The xHCI (USB 3.0) host controller driver and initial support for USB 3.0 devices is now publicly available on my kernel.org git tree. Greg K-H has queued the patches for 2.6.31, so Linux users should have official USB 3.0 support around September 2009. This is impeccable timing, since NEC recently announced they'll be producing 1 million xHCI PCI express add-in cards in September.
This means that Linux will be the first operating system with official USB 3.0 support. I'm working with Keve Gabbert (the OSV person in my group at Intel) to make sure that Linux distributions like Ubuntu and Red Hat pick up the xHCI driver. Advanced users can always compile their own kernel on a standard distro install.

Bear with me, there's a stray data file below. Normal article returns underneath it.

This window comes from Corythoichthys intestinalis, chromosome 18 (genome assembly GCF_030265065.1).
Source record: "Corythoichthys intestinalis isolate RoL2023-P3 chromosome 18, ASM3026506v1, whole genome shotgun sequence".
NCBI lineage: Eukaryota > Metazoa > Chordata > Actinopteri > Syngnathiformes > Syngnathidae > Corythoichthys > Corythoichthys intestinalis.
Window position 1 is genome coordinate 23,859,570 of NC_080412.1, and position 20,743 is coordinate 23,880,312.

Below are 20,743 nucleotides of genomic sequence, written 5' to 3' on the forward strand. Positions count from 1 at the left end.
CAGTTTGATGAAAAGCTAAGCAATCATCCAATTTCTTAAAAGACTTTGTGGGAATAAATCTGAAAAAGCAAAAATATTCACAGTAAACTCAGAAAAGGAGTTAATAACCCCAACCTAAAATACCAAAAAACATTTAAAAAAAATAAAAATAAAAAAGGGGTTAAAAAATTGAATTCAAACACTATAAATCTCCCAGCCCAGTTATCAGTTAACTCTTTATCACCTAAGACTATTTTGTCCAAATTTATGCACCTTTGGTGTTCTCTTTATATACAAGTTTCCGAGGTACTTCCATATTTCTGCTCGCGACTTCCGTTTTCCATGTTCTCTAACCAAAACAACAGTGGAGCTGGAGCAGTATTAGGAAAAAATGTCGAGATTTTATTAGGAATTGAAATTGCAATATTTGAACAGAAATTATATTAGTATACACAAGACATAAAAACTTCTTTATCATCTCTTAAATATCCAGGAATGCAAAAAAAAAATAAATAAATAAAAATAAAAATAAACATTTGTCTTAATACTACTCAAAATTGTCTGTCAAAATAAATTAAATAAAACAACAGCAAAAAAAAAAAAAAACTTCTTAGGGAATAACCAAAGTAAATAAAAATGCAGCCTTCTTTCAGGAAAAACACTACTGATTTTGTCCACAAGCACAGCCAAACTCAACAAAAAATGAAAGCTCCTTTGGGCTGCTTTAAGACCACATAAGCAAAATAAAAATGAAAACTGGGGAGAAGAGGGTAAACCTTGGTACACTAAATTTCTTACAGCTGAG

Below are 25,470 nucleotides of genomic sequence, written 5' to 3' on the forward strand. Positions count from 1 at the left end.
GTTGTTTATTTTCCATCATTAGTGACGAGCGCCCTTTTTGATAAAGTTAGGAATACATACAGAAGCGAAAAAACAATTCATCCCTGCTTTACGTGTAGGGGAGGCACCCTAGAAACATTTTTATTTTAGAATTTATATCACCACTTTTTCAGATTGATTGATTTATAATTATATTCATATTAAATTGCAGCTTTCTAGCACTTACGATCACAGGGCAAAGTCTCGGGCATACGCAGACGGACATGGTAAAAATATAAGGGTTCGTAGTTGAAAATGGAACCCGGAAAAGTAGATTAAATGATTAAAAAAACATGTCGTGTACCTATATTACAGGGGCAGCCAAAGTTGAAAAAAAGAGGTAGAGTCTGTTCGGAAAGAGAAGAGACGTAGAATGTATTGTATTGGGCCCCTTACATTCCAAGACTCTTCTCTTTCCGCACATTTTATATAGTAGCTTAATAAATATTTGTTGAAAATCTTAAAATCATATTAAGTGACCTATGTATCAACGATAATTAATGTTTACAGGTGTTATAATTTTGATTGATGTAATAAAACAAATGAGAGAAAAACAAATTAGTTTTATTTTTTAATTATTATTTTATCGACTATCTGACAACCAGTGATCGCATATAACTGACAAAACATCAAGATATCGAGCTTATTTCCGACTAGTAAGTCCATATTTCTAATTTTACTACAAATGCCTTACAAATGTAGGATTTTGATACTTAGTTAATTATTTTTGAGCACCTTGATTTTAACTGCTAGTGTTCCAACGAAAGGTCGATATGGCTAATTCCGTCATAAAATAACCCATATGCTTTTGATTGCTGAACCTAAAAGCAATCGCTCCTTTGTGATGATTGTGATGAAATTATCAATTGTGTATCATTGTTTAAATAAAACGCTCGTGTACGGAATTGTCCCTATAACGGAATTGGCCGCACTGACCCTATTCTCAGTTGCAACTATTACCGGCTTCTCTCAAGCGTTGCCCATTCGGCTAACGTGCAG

I hope that some USB 3.0 vendors who have prototypes will test with my driver. Instructions on how to compile a kernel using my git tree will follow.
This is a giant project that I've been working on for the past year and a half. It's gratifying to see the code finally released, and exciting to know that hardware is on its way.
Netconsole is a powerful Linux kernel debugging tool. The dmesg output from a machine under test is transferred over an ethernet link (via UDP packets) to another machine. That means that you can see the debugging messages from the test machine on the screen of another machine. Netconsole isn't good for debugging early kernel panics, but it is very useful if your new kernel driver hangs your system.